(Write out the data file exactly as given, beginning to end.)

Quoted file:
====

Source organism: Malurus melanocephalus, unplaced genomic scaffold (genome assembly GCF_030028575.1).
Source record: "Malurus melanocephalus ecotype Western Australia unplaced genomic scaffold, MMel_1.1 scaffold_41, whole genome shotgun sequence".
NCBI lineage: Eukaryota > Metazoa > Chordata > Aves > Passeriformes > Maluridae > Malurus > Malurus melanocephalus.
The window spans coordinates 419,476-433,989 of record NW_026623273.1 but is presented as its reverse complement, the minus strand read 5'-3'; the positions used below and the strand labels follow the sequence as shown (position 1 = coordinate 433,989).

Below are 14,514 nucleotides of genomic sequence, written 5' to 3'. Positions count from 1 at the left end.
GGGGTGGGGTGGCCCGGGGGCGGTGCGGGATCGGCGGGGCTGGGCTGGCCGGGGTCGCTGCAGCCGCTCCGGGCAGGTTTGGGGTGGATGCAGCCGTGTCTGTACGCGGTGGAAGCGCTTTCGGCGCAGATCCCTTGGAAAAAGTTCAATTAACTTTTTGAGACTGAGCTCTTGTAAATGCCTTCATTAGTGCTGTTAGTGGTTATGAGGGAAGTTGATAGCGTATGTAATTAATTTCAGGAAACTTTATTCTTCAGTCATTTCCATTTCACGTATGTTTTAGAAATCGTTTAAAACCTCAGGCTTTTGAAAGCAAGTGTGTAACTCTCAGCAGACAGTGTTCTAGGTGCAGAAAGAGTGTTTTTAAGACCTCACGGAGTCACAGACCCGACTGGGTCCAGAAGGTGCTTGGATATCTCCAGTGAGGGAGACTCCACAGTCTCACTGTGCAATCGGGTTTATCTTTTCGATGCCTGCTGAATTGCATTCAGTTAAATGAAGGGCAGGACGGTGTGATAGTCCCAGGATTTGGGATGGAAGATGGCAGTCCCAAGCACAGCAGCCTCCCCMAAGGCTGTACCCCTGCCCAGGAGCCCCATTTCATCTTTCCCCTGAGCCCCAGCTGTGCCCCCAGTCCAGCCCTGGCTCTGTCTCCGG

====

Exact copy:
Source organism: Malurus melanocephalus, unplaced genomic scaffold (genome assembly GCF_030028575.1).
Source record: "Malurus melanocephalus ecotype Western Australia unplaced genomic scaffold, MMel_1.1 scaffold_41, whole genome shotgun sequence".
NCBI lineage: Eukaryota > Metazoa > Chordata > Aves > Passeriformes > Maluridae > Malurus > Malurus melanocephalus.
The window spans coordinates 419,476-433,989 of record NW_026623273.1 but is presented as its reverse complement, the minus strand read 5'-3'; the positions used below and the strand labels follow the sequence as shown (position 1 = coordinate 433,989).

Below are 14,514 nucleotides of genomic sequence, written 5' to 3'. Positions count from 1 at the left end.
GGGGTGGGGTGGCCCGGGGGCGGTGCGGGATCGGCGGGGCTGGGCTGGCCGGGGTCGCTGCAGCCGCTCCGGGCAGGTTTGGGGTGGATGCAGCCGTGTCTGTACGCGGTGGAAGCGCTTTCGGCGCAGATCCCTTGGAAAAAGTTCAATTAACTTTTTGAGACTGAGCTCTTGTAAATGCCTTCATTAGTGCTGTTAGTGGTTATGAGGGAAGTTGATAGCGTATGTAATTAATTTCAGGAAACTTTATTCTTCAGTCATTTCCATTTCACGTATGTTTTAGAAATCGTTTAAAACCTCAGGCTTTTGAAAGCAAGTGTGTAACTCTCAGCAGACAGTGTTCTAGGTGCAGAAAGAGTGTTTTTAAGACCTCACGGAGTCACAGACCCGACTGGGTCCAGAAGGTGCTTGGATATCTCCAGTGAGGGAGACTCCACAGTCTCACTGTGCAATCGGGTTTATCTTTTCGATGCCTGCTGAATTGCATTCAGTTAAATGAAGGGCAGGACGGTGTGATAGTCCCAGGATTTGGGATGGAAGATGGCAGTCCCAAGCACAGCAGCCTCCCCMAAGGCTGTACCCCTGCCCAGGAGCCCCATTTCATCTTTCCCCTGAGCCCCAGCTGTGCCCCCAGTCCAGCCCTGGCTCTGTCTCCGG